Jae Crowder talks about constant trade rumors; love for Boston and Brad Stevens

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Jae Crowder talks about constant trade rumors; love for Boston and Brad Stevens

Celtics forward Jae Crowder talks with Mike Gorman and Brian Scalabrine talks about building on a breakthrough season last year, and the love for his head coach Brad Stevens, and for the city of Boston.

Also, Kyle Draper and A. Sherrod Blakely talk about what lies ahead for Crowder in 2016/17.

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Bradley knows the risks of his all-out brand of defense

Bradley knows the risks of his all-out brand of defense

WALTHAM – There are a number of NBA players we have seen through the years whose effort level has been questioned.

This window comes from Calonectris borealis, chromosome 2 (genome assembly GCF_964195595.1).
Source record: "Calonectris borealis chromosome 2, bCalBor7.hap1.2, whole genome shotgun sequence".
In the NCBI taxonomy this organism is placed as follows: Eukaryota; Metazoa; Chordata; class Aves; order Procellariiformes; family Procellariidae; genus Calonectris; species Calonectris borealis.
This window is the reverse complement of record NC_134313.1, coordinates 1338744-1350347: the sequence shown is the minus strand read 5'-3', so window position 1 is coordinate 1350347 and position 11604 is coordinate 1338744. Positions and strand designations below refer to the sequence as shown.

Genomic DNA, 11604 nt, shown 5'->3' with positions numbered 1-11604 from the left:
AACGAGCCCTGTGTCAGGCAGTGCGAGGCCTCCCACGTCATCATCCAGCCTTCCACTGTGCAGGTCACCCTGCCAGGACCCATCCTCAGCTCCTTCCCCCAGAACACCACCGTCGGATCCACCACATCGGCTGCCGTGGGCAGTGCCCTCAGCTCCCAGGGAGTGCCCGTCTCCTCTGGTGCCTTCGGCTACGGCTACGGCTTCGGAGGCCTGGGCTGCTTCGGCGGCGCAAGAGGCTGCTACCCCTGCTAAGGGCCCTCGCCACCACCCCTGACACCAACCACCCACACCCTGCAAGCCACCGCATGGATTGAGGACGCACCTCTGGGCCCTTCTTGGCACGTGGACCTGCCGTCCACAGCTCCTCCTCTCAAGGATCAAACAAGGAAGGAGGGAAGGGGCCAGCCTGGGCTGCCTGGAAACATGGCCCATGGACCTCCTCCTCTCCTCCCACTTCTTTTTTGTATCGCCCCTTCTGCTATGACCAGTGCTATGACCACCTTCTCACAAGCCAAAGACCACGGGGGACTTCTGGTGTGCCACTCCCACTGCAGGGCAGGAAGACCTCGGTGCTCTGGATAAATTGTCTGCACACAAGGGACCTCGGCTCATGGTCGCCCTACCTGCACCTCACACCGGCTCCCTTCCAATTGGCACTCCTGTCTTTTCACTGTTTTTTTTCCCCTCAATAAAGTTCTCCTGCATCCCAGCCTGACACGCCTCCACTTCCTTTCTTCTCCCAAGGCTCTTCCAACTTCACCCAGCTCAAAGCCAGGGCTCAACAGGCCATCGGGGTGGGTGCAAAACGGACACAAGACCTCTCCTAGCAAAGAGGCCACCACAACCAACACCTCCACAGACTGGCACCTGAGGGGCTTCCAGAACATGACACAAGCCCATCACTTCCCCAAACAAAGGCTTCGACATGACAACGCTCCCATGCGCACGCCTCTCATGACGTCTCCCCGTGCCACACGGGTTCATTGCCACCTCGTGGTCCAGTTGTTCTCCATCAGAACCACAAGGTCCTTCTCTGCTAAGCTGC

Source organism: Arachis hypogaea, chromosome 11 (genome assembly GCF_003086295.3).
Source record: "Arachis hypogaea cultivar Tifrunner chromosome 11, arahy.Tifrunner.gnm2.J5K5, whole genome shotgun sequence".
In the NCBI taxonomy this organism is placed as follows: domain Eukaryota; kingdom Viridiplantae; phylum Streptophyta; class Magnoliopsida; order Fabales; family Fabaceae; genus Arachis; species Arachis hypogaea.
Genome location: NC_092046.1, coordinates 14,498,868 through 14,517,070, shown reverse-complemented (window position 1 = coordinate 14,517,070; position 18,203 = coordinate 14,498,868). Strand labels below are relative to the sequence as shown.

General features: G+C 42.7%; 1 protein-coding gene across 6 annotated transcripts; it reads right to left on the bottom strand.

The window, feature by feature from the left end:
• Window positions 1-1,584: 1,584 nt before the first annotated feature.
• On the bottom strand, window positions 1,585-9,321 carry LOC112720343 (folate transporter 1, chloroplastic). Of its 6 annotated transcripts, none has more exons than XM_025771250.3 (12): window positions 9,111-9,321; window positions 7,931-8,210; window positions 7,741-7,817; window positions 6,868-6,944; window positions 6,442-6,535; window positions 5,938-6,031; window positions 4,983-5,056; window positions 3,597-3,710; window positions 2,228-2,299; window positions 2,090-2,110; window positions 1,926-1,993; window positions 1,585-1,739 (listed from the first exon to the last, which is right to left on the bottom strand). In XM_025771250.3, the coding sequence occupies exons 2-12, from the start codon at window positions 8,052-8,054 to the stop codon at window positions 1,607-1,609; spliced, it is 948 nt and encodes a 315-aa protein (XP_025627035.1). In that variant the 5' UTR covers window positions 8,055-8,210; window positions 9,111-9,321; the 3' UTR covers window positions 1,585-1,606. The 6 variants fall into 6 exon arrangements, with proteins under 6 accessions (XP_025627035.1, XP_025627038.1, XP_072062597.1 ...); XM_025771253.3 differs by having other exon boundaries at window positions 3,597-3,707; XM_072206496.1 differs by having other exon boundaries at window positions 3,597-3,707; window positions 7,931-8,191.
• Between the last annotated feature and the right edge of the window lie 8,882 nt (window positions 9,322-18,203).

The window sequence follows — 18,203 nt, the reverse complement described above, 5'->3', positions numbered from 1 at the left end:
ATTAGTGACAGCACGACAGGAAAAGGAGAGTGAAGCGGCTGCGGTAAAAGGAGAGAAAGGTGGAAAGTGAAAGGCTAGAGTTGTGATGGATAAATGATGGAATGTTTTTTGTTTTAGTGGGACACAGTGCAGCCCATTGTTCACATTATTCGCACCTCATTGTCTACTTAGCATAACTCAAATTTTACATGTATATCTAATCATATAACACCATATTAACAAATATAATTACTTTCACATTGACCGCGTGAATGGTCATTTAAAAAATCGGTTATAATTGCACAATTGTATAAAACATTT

But when it comes to Boston Celtics guard Avery Bradley, that has never been an issue.
 
In fact, Bradley’s all-out style of defense has been a major factor in him being sidelined for an extended period of time in each of his six NBA seasons.
 
Although he’s only 25 years old, Bradley is starting to embrace the idea of less all-out defense might not be such a bad idea.
 
“It’s hard to control my injuries because I play hard every single possession,” Bradley told CSNNE.com following the team’s first practice. “I can’t say that every NBA player doesn’t, but I know there’s not a lot. I play hard every single possession especially on the defensive end. That can take a toll on your body. I just have to make sure I’m taking care of myself and picking my spots a little better.”
 
Prior to the Celtics selecting Bradley with the 19th overall pick in the 2011, he suffered a dislocated shoulder injury. Throughout his five NBA seasons, the veteran guard has a long list of injuries which has sidelined him for at least five games every season in addition to missing some playoff games.